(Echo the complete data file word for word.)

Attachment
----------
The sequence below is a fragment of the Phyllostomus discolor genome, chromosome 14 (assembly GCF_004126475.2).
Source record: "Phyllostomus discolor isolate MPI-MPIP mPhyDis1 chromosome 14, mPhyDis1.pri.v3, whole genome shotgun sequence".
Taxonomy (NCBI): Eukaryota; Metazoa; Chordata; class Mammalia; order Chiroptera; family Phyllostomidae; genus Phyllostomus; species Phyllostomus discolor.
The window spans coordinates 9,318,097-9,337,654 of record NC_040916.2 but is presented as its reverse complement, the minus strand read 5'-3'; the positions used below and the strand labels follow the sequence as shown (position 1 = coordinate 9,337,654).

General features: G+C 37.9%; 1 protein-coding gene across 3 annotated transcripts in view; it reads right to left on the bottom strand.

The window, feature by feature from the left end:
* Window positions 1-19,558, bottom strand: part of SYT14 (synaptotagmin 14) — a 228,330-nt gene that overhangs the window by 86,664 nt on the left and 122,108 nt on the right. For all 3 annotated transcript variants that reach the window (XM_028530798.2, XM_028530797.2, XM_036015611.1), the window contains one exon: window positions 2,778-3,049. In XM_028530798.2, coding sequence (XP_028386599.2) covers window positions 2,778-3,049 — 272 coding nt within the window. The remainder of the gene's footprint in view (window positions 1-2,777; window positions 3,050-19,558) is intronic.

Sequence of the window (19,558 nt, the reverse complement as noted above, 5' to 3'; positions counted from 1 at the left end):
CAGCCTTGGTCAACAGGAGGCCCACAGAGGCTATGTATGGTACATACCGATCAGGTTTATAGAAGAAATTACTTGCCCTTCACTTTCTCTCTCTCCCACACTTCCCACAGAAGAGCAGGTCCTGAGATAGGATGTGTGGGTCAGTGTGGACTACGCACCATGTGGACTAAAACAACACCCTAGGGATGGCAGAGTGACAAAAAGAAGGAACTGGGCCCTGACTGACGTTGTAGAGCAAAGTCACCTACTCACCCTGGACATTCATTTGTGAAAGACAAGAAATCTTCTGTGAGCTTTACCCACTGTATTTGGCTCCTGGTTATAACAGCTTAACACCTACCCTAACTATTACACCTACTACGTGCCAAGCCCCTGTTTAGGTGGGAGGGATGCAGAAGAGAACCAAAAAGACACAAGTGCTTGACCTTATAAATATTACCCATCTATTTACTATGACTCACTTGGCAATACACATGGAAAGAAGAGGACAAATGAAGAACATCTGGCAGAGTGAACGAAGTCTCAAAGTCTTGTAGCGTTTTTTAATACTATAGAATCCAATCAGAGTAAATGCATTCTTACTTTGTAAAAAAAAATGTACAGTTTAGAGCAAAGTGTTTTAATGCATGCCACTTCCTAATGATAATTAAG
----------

The sequence below is a fragment of the Phyllostomus discolor genome, chromosome 14 (assembly GCF_004126475.2).
Source record: "Phyllostomus discolor isolate MPI-MPIP mPhyDis1 chromosome 14, mPhyDis1.pri.v3, whole genome shotgun sequence".
Taxonomy (NCBI): Eukaryota; Metazoa; Chordata; class Mammalia; order Chiroptera; family Phyllostomidae; genus Phyllostomus; species Phyllostomus discolor.
The window spans coordinates 9,318,097-9,337,654 of record NC_040916.2 but is presented as its reverse complement, the minus strand read 5'-3'; the positions used below and the strand labels follow the sequence as shown (position 1 = coordinate 9,337,654).

General features: G+C 37.9%; 1 protein-coding gene across 3 annotated transcripts in view; it reads right to left on the bottom strand.

The window, feature by feature from the left end:
* Window positions 1-19,558, bottom strand: part of SYT14 (synaptotagmin 14) — a 228,330-nt gene that overhangs the window by 86,664 nt on the left and 122,108 nt on the right. For all 3 annotated transcript variants that reach the window (XM_028530798.2, XM_028530797.2, XM_036015611.1), the window contains one exon: window positions 2,778-3,049. In XM_028530798.2, coding sequence (XP_028386599.2) covers window positions 2,778-3,049 — 272 coding nt within the window. The remainder of the gene's footprint in view (window positions 1-2,777; window positions 3,050-19,558) is intronic.

Sequence of the window (19,558 nt, the reverse complement as noted above, 5' to 3'; positions counted from 1 at the left end):
CAGCCTTGGTCAACAGGAGGCCCACAGAGGCTATGTATGGTACATACCGATCAGGTTTATAGAAGAAATTACTTGCCCTTCACTTTCTCTCTCTCCCACACTTCCCACAGAAGAGCAGGTCCTGAGATAGGATGTGTGGGTCAGTGTGGACTACGCACCATGTGGACTAAAACAACACCCTAGGGATGGCAGAGTGACAAAAAGAAGGAACTGGGCCCTGACTGACGTTGTAGAGCAAAGTCACCTACTCACCCTGGACATTCATTTGTGAAAGACAAGAAATCTTCTGTGAGCTTTACCCACTGTATTTGGCTCCTGGTTATAACAGCTTAACACCTACCCTAACTATTACACCTACTACGTGCCAAGCCCCTGTTTAGGTGGGAGGGATGCAGAAGAGAACCAAAAAGACACAAGTGCTTGACCTTATAAATATTACCCATCTATTTACTATGACTCACTTGGCAATACACATGGAAAGAAGAGGACAAATGAAGAACATCTGGCAGAGTGAACGAAGTCTCAAAGTCTTGTAGCGTTTTTTAATACTATAGAATCCAATCAGAGTAAATGCATTCTTACTTTGTAAAAAAAAATGTACAGTTTAGAGCAAAGTGTTTTAATGCATGCCACTTCCTAATGATAATTAAG